Gager, William Simpson was the captain and Richard Roush, the manager.
The season opened with a 46-Q0 loss to a Hsterlingi' Kenmore squad. lt was a bad
night lor Niagara as Bogers Hsnaggedn the only First place lor Niagara.
Alter losing two more meets, to Tonayvanda and Amherst, Niagara beat Loclcport
40-25. Qur swimmers triumphed in all events except two individual races.
Before Niagara beat North lonawanda, in a thrilling contest, in which Niagara
came from behind to win by a 36-30 score, we were "ducked" again by Kenmore
39-27. The North Tonawanda victory was won by winning the relays in which
Zastrow, Auman, Marlcelonis, Krueger, Theal, Bogers and Simpson participated.
Niagara again tasted bitter defeat when our squad lost a decision to lonawanda,
but then toolc revenge on the other "Twin City" by Hsmashingn N. T. to the tune ol a
Fresh from a loss to Amherst l-ligh, Niagara came out on top in the Loclcport contest.
Simpson featured the 41-Q5 win by setting a new school record oi 9133.4 for the two
hundred twenty yard free style race. Bogers and Hatalalc accounted for the other
At the Finals in Kenmore, our team Finished third, with seventeen points. Auman
won the baclc strolce, Simpson Finished second in the two twenty tree style, Bogers
and Zastrow came in third and fourth respectively, in the back strolce, and Zastrow,
Auman and Simpson won once more-this time in the medley relay.
The season, in many respects, was a successful one tor Niagara, and the squad
is commended for their eitorts.
One Hundred Eleven
Coach .... .................... B rainarcl N. Parsons
Manager .... ...... C armen Forcucci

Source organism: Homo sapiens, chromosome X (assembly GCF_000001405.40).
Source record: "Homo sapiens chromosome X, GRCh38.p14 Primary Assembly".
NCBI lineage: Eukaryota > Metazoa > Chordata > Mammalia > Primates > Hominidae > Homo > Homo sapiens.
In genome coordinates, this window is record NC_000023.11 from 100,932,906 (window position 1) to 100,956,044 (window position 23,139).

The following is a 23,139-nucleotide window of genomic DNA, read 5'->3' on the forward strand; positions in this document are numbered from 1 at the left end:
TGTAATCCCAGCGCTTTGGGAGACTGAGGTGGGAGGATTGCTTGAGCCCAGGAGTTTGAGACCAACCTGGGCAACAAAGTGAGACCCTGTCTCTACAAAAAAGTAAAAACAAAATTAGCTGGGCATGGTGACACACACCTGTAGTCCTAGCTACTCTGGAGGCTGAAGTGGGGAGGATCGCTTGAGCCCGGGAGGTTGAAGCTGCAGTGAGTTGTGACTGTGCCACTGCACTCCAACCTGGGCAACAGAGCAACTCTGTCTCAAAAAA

Captain. .. ........................ Danny Walos
Aidulq Michael Gagen, Robert Milne, Stewart
Blinco, Stewart Kotlarz, Leo Moorodian, Anthony
Destino, Patsy Kozlowslci, John Sicoli, Ben
N. F. l-l. 5. SCORES Opponents
4'l ..,... ................. L aSalle 'IQ
41 .... .... . ..... .... T o nawancla QQ
42 ...... ..,. K enmore 40
34 ...... .... L oclcport 35
36 ...... .... N . Tonawoncla Q6
32 ....,. .... L aclcawanna 30
41 ...,.. ..,. T rott 32
59 .,.... .... L a5alle 'll
54 .... .... T onawancla Q9
49 ....., .... K enmore Q9
46 ...... .... L oclcport 30
Q6 ...... .... N . Tonawando 35
33 .... .... L aclcawanna 31
37 ..,. ...............,. T rott 35
N. F. l-l.5 .... . ..'..46 Loclcport ..... .....36
N. F. l"l. 5. ...... ..... 3 8 Kenmore ...,. ..... 3 3
Sectional Championship Game
N. F. l-l. 5. ............ 46 Jamestown ............ 4'I
Back row: R. Gagen, S. Milne, J. Koslowski, L. Kotlarz, M. Aiduk.
Front row: P. Destino, S. Blinco, Manager Carmen Forcucci, Captain D. Walos, Coach Parsons, A. Mooradian
One Hundred Twelve
REVIEW OF SEASON
Starting the season with but one returning letterman, Coach "Doc" Rarsons
managed to fashion a basketball team of championship calibre from the candidates
that reported early last winter, a team that wound up the season with the Niagara
Frontier League championship, Playoffs Championship, and Western New York A. A.
This season marked "Doa, Parsons: twentieth year as head basketball coach,
during which time his charges won 320 of 418 games for a won-lost percentage
La5alle was the Falls' first victim and bowed by a 41 to 12 score. Tonawanda,
last year's playoffs winners, dropped a 41 to 22 decision to the Red and Gray.
ln their first real test of the campaign the locals squeaked through with a 42-40 win
over an improved Kenmore five. Niagara suffered their first loss at the hands of a
fast-breaking Lockport five, 35-34. North Tonawanda was the next victim, and they
took a 36-26 licking on the Niagara Falls court. Next Lackawanna was handed a
32-30 setback on their own court in a tight game. -frott was next added to the list
of Falls victims as they dropped a 41 to 32 decision.
ln their second encounter with LaSalle, the Falls managed to win even more im-
pressively than the first time, 59 to 11.1 With the first string playing a little over half